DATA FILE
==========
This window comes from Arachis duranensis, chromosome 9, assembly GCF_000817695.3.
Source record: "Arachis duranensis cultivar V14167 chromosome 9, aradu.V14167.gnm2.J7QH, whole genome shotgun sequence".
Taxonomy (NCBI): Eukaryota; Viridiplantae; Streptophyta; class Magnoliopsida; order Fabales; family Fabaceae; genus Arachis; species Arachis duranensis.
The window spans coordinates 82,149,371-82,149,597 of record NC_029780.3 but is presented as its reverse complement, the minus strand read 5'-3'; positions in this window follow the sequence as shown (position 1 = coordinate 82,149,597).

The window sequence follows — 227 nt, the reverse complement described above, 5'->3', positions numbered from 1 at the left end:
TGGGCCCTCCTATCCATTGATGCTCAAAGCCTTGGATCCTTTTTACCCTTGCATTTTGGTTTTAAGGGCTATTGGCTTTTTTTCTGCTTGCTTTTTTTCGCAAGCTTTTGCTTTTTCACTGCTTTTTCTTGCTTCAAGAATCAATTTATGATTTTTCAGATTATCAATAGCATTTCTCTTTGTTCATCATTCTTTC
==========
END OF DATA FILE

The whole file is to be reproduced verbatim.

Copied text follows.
This window comes from Arachis duranensis, chromosome 9, assembly GCF_000817695.3.
Source record: "Arachis duranensis cultivar V14167 chromosome 9, aradu.V14167.gnm2.J7QH, whole genome shotgun sequence".
Taxonomy (NCBI): Eukaryota; Viridiplantae; Streptophyta; class Magnoliopsida; order Fabales; family Fabaceae; genus Arachis; species Arachis duranensis.
The window spans coordinates 82,149,371-82,149,597 of record NC_029780.3 but is presented as its reverse complement, the minus strand read 5'-3'; positions in this window follow the sequence as shown (position 1 = coordinate 82,149,597).

The window sequence follows — 227 nt, the reverse complement described above, 5'->3', positions numbered from 1 at the left end:
TGGGCCCTCCTATCCATTGATGCTCAAAGCCTTGGATCCTTTTTACCCTTGCATTTTGGTTTTAAGGGCTATTGGCTTTTTTTCTGCTTGCTTTTTTTCGCAAGCTTTTGCTTTTTCACTGCTTTTTCTTGCTTCAAGAATCAATTTATGATTTTTCAGATTATCAATAGCATTTCTCTTTGTTCATCATTCTTTC